There’s a bank run happening in Dallas. The funny thing is, it’s not happening at a bank.
The city’s pension for firefighters and police is disastrously underfunded. Start with the normal problem that virtually all public pension plans are facing (overpromising benefits, underinvesting in the fund). Add in an attempt to make good on promises by investing in “non-traditional” assets like timber and real estate, which didn’t pan out as the investors had hoped. Add in a deferred retirement program which allows people to accumulate assets in the fund long after their retirement date — and to withdraw that money in a lump sum whenever they want. And what you get is a big mess.
Alarmed by the state of its pension fund, city officials have started talking about fixes. Folks with money in the fund have become justifiably suspicious that those fixes might include cuts. They are hastening to withdraw their money. At the moment, those withdrawals actually help the fund, because it’s required to pay out a fixed rate of interest that is below the current investment returns. But if the withdrawals continue, the fund will soon be in a parlous state. Naturally, this makes people want to withdraw their money, in order to get it out before the thing collapses.
As an example of what can happen to a pension fund, this is interesting, but not particularly representative. Pension funds do not have to allow lump-sum distributions, though many do. But it is nonetheless useful to look at what’s happening in Dallas, because it illustrates why bank runs happen, and why they’re so hard to stop once they’ve started.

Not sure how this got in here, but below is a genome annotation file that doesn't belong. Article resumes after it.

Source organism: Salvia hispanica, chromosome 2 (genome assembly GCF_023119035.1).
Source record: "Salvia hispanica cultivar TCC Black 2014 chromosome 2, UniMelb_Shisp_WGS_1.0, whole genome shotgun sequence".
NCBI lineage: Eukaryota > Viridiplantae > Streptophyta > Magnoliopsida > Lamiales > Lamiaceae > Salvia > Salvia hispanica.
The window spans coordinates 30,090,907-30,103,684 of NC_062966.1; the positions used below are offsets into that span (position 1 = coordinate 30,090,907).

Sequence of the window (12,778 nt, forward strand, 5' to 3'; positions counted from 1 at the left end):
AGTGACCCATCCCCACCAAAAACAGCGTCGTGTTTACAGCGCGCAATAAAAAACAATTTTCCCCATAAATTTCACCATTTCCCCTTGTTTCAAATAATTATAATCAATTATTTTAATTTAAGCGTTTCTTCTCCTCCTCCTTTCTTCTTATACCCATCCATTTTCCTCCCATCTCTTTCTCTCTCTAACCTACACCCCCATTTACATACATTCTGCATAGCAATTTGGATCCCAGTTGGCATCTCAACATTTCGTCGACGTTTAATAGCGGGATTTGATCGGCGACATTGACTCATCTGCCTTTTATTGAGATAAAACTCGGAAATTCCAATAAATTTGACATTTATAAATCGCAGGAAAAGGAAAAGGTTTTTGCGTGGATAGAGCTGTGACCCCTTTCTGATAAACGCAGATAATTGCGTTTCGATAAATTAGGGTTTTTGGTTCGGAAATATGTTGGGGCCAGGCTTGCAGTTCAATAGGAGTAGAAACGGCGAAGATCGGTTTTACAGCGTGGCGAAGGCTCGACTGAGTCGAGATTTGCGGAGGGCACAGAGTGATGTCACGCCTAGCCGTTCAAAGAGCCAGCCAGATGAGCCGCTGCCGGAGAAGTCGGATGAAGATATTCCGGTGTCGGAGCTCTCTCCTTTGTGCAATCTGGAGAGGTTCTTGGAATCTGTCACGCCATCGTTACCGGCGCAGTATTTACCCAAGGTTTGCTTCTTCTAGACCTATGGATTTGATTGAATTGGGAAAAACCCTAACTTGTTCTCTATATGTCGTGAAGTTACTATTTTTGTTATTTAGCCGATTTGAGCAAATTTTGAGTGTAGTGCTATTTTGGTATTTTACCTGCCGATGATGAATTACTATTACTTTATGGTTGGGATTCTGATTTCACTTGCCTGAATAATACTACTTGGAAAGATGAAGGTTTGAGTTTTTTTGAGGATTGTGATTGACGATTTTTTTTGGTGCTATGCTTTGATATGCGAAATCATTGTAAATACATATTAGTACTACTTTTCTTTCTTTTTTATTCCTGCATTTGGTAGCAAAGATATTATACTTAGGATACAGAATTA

The ultimate source of a bank run — the original sin of the financial system, if you will — is the conflict between what we want as borrowers and what we want as savers. As savers, we want a vehicle that will guarantee that we will not lose money and that we can get that money out before we need it. As borrowers, we want a predictable, fixed payment, preferably for a long time at a low interest rate. In economic terms, savers have a very high preference for liquidity (the ability to easily turn your investment back into cash), while borrowers have a very high preference for illiquidity.
That translates into the price of investments: the more illiquid it is, the more the investors are willing to pay for the privilege in the form of higher interest rates or other investment returns. This is why 30-year mortgages have higher interest rates than 15-year mortgages — and 30-year mortgages nonetheless dominate the market. The same sort of logic applies to assets, like stocks, that are generally relatively liquid, but are also volatile — meaning that their value can move around a lot over short periods, so that while you can usually liquidate, you might have to do so at a loss.